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There have been some wonderful stories going around lately about just how hip and active today’s grandparents are.
Youthful, energetic and ready to try new things, they also frequently have more time to spend with their grandkids than working parents do.
Also, many grandparents today are very tech savvy. They know their way around Facebook, Skype, texting, tweets, emails, YouTube and all the other ways kids like to stay in touch.
So even if grandparents and their grandkids are scattered geographically, they can build strong bonds. Communications can be fun and very, very valuable. Especially if grandparents want to help their kids develop important life and career skills.
One story in the Wall Street Journal recently relayed how grandparents on an extended cruise in Europe sent their granddaughter two emails per day. One was a personal message and one was to share with her classmates in geography class. The classroom email contained either information about the latest port of call, a geography quiz, photographs, or something else instructional and interesting. The teacher put up a map and the class had a great time tracking the cruise and learning about new parts of the world. Isn’t that a great idea?
Grandparents can add a career awareness component to their communications as well. The more often kids are shown a connection between their school subjects and real world opportunities, the more motivation they will have to study hard and graduate with marketable skills.
Cruising grandparents could also share information about who helped them plan their cruise and the transportation, healthcare, hospitality, entertainment and other professionals they’ve met along the way. You get the idea.
Here are some other ways grandparents can become career mentors:
- Share photos you take of people working at jobs you think are interesting, exciting, important, or uncommon.
- Share news articles, profiles and interviews with interesting professionals and share why you found them of interest.
- Offer to visit your grandchild’s school during or outside of career week activities to offer help, advice and mentoring about your areas of expertise. Or to give hard-working kids a pat on the back and individual encouragement.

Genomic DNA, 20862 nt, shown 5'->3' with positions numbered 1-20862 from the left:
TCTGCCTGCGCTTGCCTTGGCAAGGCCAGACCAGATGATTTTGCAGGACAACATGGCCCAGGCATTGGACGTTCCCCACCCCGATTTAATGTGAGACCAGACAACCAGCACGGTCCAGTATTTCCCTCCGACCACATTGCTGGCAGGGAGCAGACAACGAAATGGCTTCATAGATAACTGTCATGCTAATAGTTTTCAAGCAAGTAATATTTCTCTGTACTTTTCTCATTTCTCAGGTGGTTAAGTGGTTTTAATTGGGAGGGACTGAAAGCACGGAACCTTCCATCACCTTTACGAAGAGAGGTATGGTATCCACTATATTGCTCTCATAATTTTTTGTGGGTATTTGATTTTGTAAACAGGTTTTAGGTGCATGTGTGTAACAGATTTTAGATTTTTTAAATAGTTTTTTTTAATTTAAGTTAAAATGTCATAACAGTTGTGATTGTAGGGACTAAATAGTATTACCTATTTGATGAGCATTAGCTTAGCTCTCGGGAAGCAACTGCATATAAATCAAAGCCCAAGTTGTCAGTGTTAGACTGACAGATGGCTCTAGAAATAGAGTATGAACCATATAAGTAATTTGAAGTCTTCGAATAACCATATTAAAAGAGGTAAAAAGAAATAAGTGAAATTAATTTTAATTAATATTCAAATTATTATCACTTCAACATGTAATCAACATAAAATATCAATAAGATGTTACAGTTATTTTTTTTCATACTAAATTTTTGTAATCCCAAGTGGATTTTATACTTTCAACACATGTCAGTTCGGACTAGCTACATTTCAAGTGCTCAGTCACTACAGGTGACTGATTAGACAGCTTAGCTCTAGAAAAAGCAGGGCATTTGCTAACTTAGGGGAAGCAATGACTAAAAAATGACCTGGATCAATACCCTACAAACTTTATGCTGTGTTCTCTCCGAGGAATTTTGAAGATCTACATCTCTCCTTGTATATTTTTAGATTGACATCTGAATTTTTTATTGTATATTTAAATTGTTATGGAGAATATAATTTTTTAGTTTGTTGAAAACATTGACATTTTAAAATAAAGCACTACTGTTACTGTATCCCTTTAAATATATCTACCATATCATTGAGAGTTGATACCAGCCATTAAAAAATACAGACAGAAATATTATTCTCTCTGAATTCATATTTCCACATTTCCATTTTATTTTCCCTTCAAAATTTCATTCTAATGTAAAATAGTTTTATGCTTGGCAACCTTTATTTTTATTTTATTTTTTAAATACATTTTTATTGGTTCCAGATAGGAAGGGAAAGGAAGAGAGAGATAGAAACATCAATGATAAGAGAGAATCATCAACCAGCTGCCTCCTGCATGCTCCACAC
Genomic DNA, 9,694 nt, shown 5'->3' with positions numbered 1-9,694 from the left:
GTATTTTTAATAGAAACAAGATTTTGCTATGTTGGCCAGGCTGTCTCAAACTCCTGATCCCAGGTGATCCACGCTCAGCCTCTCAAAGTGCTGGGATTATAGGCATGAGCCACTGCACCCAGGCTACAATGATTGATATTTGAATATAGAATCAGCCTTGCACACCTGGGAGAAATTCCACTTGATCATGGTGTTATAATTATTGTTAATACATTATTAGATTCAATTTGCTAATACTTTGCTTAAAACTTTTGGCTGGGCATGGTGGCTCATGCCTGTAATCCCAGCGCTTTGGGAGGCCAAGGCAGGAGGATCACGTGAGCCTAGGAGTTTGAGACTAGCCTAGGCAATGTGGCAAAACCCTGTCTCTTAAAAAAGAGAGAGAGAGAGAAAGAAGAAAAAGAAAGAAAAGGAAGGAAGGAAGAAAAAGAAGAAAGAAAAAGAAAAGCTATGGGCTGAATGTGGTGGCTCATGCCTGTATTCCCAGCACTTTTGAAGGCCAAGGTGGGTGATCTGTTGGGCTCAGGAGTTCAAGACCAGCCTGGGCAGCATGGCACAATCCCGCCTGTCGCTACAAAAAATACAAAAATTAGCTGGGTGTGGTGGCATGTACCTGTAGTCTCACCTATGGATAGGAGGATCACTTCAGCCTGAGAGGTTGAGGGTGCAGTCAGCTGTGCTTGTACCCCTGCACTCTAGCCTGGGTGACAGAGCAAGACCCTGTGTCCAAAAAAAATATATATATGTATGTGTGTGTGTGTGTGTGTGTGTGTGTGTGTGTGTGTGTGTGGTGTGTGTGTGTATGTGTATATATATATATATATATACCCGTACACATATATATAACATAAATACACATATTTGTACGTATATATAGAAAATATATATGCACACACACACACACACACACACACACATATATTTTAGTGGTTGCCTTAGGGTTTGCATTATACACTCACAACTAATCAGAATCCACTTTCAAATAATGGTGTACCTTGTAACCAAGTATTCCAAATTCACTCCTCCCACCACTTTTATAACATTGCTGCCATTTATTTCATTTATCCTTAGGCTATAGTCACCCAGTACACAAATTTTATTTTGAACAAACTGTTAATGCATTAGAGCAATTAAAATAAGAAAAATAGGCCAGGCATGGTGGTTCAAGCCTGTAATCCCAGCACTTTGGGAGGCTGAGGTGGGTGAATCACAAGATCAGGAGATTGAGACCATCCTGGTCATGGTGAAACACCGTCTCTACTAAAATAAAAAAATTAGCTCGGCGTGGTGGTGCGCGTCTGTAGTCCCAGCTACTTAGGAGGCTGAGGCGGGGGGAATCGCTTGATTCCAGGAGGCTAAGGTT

- Take your grandchild ‘behind the scenes’ at a business around town. See a fish market in the early morning, watch lifeguards set up their towers and emergency vehicles, visit a farm or ranch where local produce grows; visit the local zoo, aquarium or opera house for a backstage tour.
- If you live far apart and aren’t tech savvy, send postcards from your community. In addition to ‘wish you were here,’ add a note about the civic leaders, architects, city planners, educators, entertainers or business people in the area who make it such a fun, safe or interesting place to live.
- When your grandkids come to visit, sprinkle your conversations with fun and motivating observations about the work-a-day world. Help counteract negativity about the employment stats that are making headlines. You know things will change dramatically by the time your youngsters are ready to enter the employment world. And there are still millions of people out there working at jobs they love!
- If your grandchild has a particular love – soccer, ice cream, movies, dogs, etc – make a point of talking about all the professionals connected to that product, service or business. Make it fun and interesting. Do research together. Make it like a treasure hunt.
- Biographies and autobiographies are a wonderful way to introduce kids to people with interesting careers and/or career paths. If you have favorites, share them. If you volunteer now, tell them why you find it rewarding and how your career path led you to want to keep contributing.
- Find creative ways to link what is going on in your life with career choices: ‘ The nurse in my doctor’s office told me she specialized in Geriatric Nursing and just loves it’. Or “We sat with the captain of the cruise ship. He’s had a fascinating life.’ or “I have a new golf club that makes a big difference in my swing. I wonder who designed it?”
- Career-related gifts have long-term value and can be shared in the classroom. Pick one that promotes important dialogues. Listen carefully to your grandkid’s dream about their future. Use what you hear to motivate them in school so they understand what it will take to make their dreams come true.
Remember, nurturing and mentoring kids so they develop important career and life skills can be done by all of us. It is very rewardng to help them become careerwise!
This post was contributed by Susan Schneider, writer and co-founder of the kids-to-careers mentoring site www.GetCareerWise.com